Politics: Triple threat

A bad week for Ehud Olmert, Amir Peretz and even Binyamin Netanyahu, has been worsened by continuing efforts to undermine their party leadership by frustrated challengers from within.

By GIL STERN STERN HOFFMAN
July 14, 2006 03:55
3 minute read.
olmert peretz 88 298

olmert peretz 88 298. (photo credit: AP [file])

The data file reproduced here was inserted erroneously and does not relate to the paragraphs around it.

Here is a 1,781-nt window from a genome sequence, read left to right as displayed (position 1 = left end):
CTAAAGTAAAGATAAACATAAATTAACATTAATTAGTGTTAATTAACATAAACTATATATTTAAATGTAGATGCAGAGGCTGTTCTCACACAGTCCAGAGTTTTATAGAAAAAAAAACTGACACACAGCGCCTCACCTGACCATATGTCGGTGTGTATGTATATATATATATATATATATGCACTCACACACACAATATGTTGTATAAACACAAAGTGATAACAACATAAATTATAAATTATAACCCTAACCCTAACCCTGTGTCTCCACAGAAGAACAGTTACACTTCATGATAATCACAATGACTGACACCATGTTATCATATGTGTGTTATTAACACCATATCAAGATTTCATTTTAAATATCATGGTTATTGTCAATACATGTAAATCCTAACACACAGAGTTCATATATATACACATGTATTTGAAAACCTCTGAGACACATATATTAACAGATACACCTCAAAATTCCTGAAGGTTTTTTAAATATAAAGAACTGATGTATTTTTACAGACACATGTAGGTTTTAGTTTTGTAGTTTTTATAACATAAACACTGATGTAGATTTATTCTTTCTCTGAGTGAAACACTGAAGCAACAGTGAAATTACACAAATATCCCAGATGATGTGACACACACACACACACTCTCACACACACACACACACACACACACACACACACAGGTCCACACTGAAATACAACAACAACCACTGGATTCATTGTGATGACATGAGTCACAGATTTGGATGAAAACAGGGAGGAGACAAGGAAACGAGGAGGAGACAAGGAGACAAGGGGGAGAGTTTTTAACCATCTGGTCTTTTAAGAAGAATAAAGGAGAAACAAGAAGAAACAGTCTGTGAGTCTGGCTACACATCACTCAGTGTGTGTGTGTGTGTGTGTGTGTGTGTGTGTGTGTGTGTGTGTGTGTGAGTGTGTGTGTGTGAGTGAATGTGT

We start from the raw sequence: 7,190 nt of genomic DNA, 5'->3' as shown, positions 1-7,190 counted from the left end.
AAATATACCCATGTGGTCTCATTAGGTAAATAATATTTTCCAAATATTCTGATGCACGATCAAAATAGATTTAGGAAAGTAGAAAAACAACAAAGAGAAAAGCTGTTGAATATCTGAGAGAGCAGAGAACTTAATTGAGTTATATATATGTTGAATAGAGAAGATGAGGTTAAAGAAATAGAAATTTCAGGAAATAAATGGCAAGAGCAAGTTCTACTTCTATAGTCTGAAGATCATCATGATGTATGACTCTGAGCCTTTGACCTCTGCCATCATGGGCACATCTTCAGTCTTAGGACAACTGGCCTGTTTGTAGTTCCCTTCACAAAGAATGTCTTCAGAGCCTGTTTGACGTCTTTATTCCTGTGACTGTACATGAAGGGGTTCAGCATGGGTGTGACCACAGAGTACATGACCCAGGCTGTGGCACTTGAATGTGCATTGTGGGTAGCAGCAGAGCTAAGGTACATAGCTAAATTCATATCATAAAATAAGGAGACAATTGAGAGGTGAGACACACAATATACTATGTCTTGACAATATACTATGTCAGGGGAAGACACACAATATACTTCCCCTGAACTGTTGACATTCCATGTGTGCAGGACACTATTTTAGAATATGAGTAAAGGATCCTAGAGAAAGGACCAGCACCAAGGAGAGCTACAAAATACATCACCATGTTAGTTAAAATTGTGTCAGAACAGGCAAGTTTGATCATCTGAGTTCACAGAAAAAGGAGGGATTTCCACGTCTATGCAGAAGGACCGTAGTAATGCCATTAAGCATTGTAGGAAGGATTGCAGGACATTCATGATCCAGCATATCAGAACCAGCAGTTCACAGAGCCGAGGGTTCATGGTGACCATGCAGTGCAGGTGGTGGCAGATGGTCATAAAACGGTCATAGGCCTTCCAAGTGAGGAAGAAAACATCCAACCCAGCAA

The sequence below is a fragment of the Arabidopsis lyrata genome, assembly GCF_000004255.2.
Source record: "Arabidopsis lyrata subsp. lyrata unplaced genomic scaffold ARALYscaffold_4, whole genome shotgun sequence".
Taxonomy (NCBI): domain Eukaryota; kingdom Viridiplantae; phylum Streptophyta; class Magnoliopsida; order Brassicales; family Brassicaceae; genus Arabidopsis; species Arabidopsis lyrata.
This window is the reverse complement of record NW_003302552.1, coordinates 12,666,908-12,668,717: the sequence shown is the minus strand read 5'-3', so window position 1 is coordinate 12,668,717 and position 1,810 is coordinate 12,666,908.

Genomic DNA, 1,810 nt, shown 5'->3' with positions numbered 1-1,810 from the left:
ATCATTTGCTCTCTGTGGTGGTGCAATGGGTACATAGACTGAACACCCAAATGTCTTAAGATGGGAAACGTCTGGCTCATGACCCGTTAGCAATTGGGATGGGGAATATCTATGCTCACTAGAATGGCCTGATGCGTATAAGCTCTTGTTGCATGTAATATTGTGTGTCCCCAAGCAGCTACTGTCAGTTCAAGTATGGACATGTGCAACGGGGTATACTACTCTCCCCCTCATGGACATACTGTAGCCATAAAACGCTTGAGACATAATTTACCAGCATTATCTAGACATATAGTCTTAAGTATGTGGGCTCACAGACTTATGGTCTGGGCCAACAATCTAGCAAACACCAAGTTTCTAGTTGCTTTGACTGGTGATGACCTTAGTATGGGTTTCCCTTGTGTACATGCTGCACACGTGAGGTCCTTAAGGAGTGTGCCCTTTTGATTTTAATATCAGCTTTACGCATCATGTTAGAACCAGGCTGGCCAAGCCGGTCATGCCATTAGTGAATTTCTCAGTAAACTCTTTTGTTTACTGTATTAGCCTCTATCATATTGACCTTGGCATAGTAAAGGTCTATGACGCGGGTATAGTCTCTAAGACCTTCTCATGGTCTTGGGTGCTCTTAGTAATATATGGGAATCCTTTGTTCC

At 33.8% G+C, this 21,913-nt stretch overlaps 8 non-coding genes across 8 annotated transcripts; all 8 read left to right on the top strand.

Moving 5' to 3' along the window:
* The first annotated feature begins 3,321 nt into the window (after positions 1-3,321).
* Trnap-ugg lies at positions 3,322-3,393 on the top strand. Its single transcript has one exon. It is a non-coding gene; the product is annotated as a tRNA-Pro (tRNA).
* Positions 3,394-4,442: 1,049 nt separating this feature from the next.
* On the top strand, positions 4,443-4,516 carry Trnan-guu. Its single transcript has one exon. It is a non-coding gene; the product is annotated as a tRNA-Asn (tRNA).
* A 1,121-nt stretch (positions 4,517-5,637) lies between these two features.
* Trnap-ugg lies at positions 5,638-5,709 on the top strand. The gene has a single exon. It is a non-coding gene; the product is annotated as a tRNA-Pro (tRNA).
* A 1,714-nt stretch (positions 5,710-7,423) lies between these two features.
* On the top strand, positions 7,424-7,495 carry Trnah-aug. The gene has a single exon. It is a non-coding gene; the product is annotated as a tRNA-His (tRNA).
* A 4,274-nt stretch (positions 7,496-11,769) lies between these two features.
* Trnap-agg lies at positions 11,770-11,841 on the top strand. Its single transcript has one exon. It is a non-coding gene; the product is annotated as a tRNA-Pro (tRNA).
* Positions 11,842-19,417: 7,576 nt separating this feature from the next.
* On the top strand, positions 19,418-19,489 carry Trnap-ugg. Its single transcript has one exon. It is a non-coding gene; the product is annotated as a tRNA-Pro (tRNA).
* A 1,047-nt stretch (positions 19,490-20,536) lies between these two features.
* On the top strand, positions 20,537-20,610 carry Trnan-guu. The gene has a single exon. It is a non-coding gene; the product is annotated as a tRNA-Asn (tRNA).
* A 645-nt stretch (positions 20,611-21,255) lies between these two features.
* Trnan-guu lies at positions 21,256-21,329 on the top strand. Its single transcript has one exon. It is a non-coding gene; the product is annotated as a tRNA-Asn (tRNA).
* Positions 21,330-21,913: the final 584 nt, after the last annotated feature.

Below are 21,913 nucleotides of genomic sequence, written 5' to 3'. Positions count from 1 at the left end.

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It would be an understatement to say that this was not an easy week for the leaders of the three largest parties in Israel, Prime Minister Ehud Olmert, Defense Minister Amir Peretz and opposition leader Binyamin Netanyahu. Olmert and Peretz had to deal with a worsening security situation that tested their leadership. Netanyahu was forced to cancel the start of a national tour of confrontation line communities intended to emphasize the failures of disengagement and warn against the prospect of a withdrawal in the West Bank. On top of all that, the three leaders had to deal with headaches caused by the disgruntled would-be leaders in their own parties. MKs Matan Vilna'i in Labor and Silvan Shalom in Likud have been a thorn in the side of Peretz and Netanyahu for months. Construction and Housing Minister Meir Sheetrit joined the disgruntled duo when he unleashed a blistering attack on Olmert in an interview with The Jerusalem Post last week, which he intensified this week in the Hebrew press. In doing so, Sheetrit became the first Kadima politician to openly challenge Olmert's leadership and policies. Israel has no shortage of disgruntled politicians, from former prime minister Ehud Barak in Labor to Transportation Minister Shaul Mofaz in Kadima. But Vilna'i, Shalom and Sheetrit stand out, because they each feel that they were unfairly denied their rightful place at the helm of their parties and they are each warning that their leaders are taking them in the wrong direction. In Sheetrit's case, he briefly toyed with the idea of challenging Olmert for the Kadima leadership six months ago when former prime minister Ariel Sharon suffered his career-ending stroke. Now he is gearing up to challenge Olmert in the first-ever Kadima leadership primary, instructing political loyalists to sign up as many members as possible in Kadima's voter registration drive. Shalom believes that had he had more time to campaign against Netanyahu than the three-week short Likud primary, he would have beaten him and that he has enough support to win a rematch. Vilna'i has been critical of Peretz's methods of taking over Labor by using a party membership drive loaded with alleged improprieties. Since the March 28 election, Vilna'i and Shalom have been very vocal in criticizing Peretz and Netanyahu. Vilna'i said when the government was formed that Peretz did not have the skills to be defense minister and he repeated the charge following the Gilad Shalit kidnapping two weeks ago. Shalom has repeatedly called upon Netanyahu to quit due to the party's downfall from 40 seats to 12. "Both Silvan and I are at a political nadir and we are playing opposition roles," Vilna'i said. "I want to keep the values of historic Labor and return it to being a balanced, ruling party that with the right leadership can come back. I am not opposing Peretz for no reason. I am advancing what I believe in." Vilna'i rejected criticism alleging that his opposition was due to Peretz's decision to not appoint him a minister. He said that he has been consistently critical of Peretz from the start and decided against changing his tune to try to get a cabinet seat. Knowing full well that any criticism would be portrayed in the press as political opportunism, he decided it would be irresponsible to sit on the sidelines and remain silent. Unlike Vilna'i, who is considering allowing Peretz to delay the Labor leadership race, Shalom is eager for the Likud to hold a leadership primary as soon as possible. By next month, he believes he will have the minimum 600 signatures necessary for a Likud central committee vote on advancing the primary. "Some believe Bibi did great things, some believe he did awful things, but the people don't like him and he is unelectable," Shalom said, comparing Netanyahu's electoral prowess to that of Barak and Vice Premier Shimon Peres. "In sports, you replace the coach because you can't replace the players and the fans. The people want hope and they can't get it from Bibi. As long as he remains, he blocks the Likud's chances of recovery." Like Vilna'i, Shalom called his opposition to his party chairman's leadership "not personal." He said Netanyahu had to take responsibility for an election in which the party received 17,000 fewer votes than Shas and only 116 more than Israel Beiteinu. Shalom, Vilna'i and Sheetrit all believe that their political fortunes will rise again and that they will end up replacing the leader of their party ahead of the next general election. "I believe in my abilities and the ability of others to see them," Vilna'i said. "Likud members [who elect the party leader] realize now that they can't win an election with Bibi," Shalom said. "They are not blind or stupid."

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